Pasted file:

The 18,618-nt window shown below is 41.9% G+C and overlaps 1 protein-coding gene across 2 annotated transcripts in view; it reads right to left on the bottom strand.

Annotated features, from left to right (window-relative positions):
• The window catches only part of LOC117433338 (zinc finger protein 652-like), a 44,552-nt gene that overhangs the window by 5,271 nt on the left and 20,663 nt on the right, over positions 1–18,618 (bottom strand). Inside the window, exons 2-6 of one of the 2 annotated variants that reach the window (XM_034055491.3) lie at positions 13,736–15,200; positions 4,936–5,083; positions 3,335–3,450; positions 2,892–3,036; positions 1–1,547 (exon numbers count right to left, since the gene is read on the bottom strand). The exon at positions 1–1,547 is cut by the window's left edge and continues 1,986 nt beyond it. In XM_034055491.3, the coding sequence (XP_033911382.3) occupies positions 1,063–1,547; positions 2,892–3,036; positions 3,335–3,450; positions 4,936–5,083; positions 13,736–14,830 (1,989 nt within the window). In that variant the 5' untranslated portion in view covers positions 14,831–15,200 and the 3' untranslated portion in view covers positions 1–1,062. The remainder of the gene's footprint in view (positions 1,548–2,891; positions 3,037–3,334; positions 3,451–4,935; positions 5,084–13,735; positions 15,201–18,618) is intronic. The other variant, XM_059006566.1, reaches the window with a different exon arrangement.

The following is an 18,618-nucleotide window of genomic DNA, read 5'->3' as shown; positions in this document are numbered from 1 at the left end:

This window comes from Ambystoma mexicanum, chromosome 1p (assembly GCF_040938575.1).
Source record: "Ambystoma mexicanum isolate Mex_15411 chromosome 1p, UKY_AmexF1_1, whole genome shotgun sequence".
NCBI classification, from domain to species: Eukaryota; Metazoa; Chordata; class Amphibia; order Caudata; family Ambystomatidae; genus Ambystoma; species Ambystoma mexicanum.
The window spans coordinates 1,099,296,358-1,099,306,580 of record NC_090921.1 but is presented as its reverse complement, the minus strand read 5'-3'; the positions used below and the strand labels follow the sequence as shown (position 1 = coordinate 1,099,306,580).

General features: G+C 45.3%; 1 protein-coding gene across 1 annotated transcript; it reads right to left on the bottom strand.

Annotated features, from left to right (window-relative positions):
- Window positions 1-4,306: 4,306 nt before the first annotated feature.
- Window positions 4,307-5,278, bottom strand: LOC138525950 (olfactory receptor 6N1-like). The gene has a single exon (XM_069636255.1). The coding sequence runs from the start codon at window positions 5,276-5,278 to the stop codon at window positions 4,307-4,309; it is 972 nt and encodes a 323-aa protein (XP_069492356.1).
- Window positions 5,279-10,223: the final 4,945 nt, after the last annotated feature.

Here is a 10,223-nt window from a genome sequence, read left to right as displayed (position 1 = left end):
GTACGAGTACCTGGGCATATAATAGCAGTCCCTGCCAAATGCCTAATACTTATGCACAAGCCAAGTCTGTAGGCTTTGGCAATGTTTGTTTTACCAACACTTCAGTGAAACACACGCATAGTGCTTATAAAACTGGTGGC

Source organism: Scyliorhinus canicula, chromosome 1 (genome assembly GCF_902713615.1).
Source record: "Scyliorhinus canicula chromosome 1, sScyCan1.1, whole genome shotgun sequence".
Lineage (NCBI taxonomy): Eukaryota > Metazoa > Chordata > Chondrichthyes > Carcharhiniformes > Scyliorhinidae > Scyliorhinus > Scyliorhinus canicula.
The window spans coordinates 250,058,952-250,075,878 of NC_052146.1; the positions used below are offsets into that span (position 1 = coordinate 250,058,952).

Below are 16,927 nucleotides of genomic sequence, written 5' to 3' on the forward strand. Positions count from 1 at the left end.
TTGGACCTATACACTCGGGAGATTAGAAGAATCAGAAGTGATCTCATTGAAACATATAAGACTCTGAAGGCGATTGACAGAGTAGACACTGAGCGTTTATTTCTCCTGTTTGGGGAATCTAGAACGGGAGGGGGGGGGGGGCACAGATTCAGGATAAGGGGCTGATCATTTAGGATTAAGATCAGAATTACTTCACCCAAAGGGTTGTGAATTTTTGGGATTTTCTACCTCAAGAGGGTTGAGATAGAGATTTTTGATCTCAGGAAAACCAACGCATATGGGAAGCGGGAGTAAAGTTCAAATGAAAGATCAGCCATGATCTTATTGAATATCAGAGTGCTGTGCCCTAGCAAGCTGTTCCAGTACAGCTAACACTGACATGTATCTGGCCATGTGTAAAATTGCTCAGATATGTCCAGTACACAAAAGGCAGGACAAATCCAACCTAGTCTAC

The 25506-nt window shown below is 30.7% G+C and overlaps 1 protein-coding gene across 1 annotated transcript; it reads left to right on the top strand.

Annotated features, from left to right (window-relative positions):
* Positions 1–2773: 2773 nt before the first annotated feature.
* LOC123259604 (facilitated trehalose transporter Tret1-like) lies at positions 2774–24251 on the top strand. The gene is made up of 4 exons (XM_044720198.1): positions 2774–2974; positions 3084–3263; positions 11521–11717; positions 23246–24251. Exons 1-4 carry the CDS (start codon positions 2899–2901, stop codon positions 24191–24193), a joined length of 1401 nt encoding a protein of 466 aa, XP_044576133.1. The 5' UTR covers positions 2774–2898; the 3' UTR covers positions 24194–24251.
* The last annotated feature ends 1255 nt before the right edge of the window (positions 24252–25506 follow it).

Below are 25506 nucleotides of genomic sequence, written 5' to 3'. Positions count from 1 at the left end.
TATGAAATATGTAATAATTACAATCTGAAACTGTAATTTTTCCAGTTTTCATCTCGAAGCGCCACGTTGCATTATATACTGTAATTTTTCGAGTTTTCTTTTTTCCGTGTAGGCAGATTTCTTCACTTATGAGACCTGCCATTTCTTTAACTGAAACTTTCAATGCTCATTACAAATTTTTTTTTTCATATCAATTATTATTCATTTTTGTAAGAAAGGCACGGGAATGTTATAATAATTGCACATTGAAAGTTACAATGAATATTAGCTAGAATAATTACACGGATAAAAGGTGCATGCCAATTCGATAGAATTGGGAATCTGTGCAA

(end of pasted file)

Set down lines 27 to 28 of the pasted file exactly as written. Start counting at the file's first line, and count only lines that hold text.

Below are 25506 nucleotides of genomic sequence, written 5' to 3'. Positions count from 1 at the left end.
TATGAAATATGTAATAATTACAATCTGAAACTGTAATTTTTCCAGTTTTCATCTCGAAGCGCCACGTTGCATTATATACTGTAATTTTTCGAGTTTTCTTTTTTCCGTGTAGGCAGATTTCTTCACTTATGAGACCTGCCATTTCTTTAACTGAAACTTTCAATGCTCATTACAAATTTTTTTTTTCATATCAATTATTATTCATTTTTGTAAGAAAGGCACGGGAATGTTATAATAATTGCACATTGAAAGTTACAATGAATATTAGCTAGAATAATTACACGGATAAAAGGTGCATGCCAATTCGATAGAATTGGGAATCTGTGCAA